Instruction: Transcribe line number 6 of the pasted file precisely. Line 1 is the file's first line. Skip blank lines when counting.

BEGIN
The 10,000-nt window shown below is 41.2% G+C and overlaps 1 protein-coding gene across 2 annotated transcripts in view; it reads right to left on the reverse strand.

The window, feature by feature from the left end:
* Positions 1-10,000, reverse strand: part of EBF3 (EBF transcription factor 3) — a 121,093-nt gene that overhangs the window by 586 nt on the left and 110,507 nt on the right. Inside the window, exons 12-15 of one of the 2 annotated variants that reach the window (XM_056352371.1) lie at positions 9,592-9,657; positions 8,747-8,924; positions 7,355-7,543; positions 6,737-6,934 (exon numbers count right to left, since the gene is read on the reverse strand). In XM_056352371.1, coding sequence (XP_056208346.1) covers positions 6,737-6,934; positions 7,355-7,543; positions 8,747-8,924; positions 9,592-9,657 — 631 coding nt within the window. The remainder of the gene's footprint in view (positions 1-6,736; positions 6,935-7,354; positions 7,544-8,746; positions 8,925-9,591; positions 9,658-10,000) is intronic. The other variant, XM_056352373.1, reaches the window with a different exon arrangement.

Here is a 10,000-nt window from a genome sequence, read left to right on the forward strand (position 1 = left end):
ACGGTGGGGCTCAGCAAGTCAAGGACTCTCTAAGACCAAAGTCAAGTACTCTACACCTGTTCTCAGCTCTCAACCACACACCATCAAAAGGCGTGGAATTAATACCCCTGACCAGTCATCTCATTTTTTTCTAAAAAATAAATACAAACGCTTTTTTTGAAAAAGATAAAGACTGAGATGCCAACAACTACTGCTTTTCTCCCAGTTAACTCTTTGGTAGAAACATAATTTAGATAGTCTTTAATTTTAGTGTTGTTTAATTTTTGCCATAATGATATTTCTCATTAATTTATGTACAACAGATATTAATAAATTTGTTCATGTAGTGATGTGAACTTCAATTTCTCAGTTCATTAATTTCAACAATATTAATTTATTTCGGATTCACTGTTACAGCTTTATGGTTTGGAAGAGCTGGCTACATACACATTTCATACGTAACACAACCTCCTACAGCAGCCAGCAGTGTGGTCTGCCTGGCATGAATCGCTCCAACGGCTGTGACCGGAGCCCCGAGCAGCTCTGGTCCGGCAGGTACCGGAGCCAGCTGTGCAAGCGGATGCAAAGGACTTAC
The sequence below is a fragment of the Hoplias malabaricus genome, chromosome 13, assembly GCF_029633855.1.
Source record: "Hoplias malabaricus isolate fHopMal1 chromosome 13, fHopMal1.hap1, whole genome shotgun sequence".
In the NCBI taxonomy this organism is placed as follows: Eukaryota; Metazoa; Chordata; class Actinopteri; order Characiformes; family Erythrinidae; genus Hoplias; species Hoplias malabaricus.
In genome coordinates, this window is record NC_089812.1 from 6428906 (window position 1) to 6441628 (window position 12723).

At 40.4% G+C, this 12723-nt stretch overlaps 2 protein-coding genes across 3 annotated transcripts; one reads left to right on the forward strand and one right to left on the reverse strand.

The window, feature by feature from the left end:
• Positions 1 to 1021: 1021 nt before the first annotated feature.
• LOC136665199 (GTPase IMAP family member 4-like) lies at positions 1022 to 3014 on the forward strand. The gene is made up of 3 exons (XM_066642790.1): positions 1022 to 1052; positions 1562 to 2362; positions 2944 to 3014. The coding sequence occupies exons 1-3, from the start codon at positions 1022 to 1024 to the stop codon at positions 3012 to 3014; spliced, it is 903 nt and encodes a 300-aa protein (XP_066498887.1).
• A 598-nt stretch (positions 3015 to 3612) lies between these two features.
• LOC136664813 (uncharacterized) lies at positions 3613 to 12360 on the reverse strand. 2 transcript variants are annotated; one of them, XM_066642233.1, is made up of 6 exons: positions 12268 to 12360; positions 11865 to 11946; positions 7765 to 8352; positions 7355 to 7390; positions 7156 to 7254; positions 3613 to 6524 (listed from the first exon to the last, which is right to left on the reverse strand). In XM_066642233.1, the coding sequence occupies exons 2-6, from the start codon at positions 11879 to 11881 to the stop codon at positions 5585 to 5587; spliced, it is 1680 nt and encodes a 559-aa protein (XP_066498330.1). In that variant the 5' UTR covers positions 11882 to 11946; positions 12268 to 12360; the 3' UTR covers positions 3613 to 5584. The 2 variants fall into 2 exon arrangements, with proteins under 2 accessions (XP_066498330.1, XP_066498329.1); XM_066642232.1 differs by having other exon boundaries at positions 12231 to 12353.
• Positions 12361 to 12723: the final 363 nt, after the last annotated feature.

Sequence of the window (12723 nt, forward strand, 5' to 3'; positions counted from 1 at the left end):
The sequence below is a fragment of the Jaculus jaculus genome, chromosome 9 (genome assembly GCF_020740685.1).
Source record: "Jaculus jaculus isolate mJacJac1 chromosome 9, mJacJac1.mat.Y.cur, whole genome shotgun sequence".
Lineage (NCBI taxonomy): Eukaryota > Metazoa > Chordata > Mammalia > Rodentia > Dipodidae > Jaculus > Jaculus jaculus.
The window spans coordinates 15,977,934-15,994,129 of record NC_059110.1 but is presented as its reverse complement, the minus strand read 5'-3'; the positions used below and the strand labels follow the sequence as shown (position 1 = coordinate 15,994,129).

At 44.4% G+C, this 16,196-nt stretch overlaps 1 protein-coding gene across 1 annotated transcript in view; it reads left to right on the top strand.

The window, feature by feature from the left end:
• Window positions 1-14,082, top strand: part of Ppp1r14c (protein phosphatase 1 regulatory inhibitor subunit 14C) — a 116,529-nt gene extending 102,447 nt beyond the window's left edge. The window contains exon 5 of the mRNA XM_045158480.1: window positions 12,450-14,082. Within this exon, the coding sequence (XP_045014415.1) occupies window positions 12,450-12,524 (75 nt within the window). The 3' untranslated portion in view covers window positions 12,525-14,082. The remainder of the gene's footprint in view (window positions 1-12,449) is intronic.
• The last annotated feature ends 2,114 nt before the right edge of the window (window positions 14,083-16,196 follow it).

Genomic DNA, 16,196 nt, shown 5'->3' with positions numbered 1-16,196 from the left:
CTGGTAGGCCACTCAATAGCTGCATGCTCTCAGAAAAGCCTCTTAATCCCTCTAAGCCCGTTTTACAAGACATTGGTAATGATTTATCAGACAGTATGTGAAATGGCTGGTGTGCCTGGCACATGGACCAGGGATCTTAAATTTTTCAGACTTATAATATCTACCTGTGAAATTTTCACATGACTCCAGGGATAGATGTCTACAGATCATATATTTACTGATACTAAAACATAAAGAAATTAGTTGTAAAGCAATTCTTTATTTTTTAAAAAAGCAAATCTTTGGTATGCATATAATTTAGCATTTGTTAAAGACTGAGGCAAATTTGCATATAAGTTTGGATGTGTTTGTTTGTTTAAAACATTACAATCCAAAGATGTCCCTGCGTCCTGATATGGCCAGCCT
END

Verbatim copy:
The sequence below is a fragment of the Hoplias malabaricus genome, chromosome 13, assembly GCF_029633855.1.